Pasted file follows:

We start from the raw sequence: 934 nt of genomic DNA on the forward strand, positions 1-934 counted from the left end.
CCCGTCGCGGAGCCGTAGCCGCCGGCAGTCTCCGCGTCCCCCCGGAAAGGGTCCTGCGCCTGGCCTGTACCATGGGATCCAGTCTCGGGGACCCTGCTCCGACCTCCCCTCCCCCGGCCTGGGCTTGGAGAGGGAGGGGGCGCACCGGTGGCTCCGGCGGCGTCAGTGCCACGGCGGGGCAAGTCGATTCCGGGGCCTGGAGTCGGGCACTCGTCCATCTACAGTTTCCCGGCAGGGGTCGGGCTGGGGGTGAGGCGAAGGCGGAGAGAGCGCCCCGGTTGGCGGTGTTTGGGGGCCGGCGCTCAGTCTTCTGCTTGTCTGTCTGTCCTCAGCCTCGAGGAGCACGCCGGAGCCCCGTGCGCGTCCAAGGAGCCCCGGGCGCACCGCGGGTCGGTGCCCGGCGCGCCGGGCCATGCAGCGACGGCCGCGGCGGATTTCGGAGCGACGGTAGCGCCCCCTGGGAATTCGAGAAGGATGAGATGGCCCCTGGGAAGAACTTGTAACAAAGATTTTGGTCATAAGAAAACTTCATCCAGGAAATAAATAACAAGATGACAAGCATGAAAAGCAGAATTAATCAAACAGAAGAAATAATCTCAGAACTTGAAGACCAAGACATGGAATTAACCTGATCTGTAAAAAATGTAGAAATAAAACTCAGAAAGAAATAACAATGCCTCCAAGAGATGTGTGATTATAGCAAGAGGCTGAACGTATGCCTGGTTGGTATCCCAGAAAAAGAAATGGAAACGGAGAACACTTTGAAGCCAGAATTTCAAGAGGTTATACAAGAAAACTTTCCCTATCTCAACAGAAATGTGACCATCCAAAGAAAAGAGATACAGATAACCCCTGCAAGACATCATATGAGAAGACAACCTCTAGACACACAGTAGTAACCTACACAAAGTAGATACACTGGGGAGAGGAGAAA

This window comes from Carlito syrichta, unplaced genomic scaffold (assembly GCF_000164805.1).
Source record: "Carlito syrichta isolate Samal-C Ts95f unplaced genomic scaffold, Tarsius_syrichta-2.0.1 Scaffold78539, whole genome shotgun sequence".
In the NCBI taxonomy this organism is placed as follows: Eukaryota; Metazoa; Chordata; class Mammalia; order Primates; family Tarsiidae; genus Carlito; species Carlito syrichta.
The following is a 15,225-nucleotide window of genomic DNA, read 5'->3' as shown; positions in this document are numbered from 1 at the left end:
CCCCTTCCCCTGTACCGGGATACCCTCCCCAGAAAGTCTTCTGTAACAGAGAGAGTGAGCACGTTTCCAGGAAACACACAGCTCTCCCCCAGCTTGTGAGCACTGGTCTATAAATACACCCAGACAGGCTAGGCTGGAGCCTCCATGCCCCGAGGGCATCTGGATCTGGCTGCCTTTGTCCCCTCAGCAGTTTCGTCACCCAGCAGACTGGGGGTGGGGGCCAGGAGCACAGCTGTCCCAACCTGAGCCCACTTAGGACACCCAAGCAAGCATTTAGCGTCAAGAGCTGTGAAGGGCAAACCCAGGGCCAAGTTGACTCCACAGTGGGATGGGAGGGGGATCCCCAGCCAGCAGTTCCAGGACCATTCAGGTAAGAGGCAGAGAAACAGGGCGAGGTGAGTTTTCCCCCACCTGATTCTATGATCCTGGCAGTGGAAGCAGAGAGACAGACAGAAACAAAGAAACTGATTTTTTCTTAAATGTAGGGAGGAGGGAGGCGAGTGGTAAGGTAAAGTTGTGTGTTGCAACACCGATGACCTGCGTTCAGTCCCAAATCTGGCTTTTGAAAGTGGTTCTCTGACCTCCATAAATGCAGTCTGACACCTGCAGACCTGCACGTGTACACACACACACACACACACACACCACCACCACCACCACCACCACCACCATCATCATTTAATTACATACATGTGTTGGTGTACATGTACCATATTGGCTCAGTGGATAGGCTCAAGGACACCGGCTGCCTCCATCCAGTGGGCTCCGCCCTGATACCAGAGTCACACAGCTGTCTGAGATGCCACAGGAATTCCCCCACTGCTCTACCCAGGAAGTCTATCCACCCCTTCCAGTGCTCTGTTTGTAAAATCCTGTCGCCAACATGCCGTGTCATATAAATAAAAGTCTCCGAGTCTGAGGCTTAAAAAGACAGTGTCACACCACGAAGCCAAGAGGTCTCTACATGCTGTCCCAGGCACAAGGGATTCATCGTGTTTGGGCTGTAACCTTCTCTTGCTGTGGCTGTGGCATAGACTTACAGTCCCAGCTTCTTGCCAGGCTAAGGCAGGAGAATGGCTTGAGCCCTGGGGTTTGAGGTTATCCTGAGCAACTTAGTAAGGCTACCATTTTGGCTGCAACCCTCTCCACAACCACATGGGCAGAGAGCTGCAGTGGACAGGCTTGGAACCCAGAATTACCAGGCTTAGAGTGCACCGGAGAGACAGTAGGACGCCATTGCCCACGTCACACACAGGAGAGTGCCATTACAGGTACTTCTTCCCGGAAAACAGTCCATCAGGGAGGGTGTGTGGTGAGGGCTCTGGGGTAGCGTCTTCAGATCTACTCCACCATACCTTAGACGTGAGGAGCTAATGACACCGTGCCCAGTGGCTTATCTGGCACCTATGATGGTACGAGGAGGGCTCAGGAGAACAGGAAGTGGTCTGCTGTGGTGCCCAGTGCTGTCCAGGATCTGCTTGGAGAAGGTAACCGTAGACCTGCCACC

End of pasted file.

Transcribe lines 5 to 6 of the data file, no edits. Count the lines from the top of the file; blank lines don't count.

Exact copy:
In the NCBI taxonomy this organism is placed as follows: Eukaryota; Metazoa; Chordata; class Mammalia; order Primates; family Tarsiidae; genus Carlito; species Carlito syrichta.
The following is a 15,225-nucleotide window of genomic DNA, read 5'->3' as shown; positions in this document are numbered from 1 at the left end: